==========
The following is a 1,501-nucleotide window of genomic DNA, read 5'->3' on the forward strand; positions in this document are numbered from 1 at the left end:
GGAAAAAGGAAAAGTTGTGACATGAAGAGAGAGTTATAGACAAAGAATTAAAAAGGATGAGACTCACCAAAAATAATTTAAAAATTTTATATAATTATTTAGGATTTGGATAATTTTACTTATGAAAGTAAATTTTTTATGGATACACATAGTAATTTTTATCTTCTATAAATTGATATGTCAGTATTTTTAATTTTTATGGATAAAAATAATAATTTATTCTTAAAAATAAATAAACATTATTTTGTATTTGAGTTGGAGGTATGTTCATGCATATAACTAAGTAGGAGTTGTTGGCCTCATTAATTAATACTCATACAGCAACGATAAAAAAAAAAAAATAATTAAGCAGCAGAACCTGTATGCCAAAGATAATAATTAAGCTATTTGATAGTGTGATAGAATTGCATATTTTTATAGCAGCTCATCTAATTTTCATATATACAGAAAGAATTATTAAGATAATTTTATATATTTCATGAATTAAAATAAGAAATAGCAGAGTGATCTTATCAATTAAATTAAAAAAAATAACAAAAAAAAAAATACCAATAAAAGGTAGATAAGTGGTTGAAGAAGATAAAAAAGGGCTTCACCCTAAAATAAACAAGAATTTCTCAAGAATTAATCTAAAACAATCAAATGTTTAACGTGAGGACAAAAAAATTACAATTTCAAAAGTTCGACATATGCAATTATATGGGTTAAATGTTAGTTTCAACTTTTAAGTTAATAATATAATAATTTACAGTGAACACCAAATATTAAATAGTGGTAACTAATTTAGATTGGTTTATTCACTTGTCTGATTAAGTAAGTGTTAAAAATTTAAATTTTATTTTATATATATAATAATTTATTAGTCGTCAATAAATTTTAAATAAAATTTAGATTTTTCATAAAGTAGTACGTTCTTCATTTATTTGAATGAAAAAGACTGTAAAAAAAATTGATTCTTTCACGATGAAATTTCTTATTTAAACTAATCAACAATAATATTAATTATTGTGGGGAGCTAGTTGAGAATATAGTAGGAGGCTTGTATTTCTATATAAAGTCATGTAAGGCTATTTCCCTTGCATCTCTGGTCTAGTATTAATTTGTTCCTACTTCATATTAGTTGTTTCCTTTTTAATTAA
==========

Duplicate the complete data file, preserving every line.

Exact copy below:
The following is a 1,501-nucleotide window of genomic DNA, read 5'->3' on the forward strand; positions in this document are numbered from 1 at the left end:
GGAAAAAGGAAAAGTTGTGACATGAAGAGAGAGTTATAGACAAAGAATTAAAAAGGATGAGACTCACCAAAAATAATTTAAAAATTTTATATAATTATTTAGGATTTGGATAATTTTACTTATGAAAGTAAATTTTTTATGGATACACATAGTAATTTTTATCTTCTATAAATTGATATGTCAGTATTTTTAATTTTTATGGATAAAAATAATAATTTATTCTTAAAAATAAATAAACATTATTTTGTATTTGAGTTGGAGGTATGTTCATGCATATAACTAAGTAGGAGTTGTTGGCCTCATTAATTAATACTCATACAGCAACGATAAAAAAAAAAAAATAATTAAGCAGCAGAACCTGTATGCCAAAGATAATAATTAAGCTATTTGATAGTGTGATAGAATTGCATATTTTTATAGCAGCTCATCTAATTTTCATATATACAGAAAGAATTATTAAGATAATTTTATATATTTCATGAATTAAAATAAGAAATAGCAGAGTGATCTTATCAATTAAATTAAAAAAAATAACAAAAAAAAAAATACCAATAAAAGGTAGATAAGTGGTTGAAGAAGATAAAAAAGGGCTTCACCCTAAAATAAACAAGAATTTCTCAAGAATTAATCTAAAACAATCAAATGTTTAACGTGAGGACAAAAAAATTACAATTTCAAAAGTTCGACATATGCAATTATATGGGTTAAATGTTAGTTTCAACTTTTAAGTTAATAATATAATAATTTACAGTGAACACCAAATATTAAATAGTGGTAACTAATTTAGATTGGTTTATTCACTTGTCTGATTAAGTAAGTGTTAAAAATTTAAATTTTATTTTATATATATAATAATTTATTAGTCGTCAATAAATTTTAAATAAAATTTAGATTTTTCATAAAGTAGTACGTTCTTCATTTATTTGAATGAAAAAGACTGTAAAAAAAATTGATTCTTTCACGATGAAATTTCTTATTTAAACTAATCAACAATAATATTAATTATTGTGGGGAGCTAGTTGAGAATATAGTAGGAGGCTTGTATTTCTATATAAAGTCATGTAAGGCTATTTCCCTTGCATCTCTGGTCTAGTATTAATTTGTTCCTACTTCATATTAGTTGTTTCCTTTTTAATTAA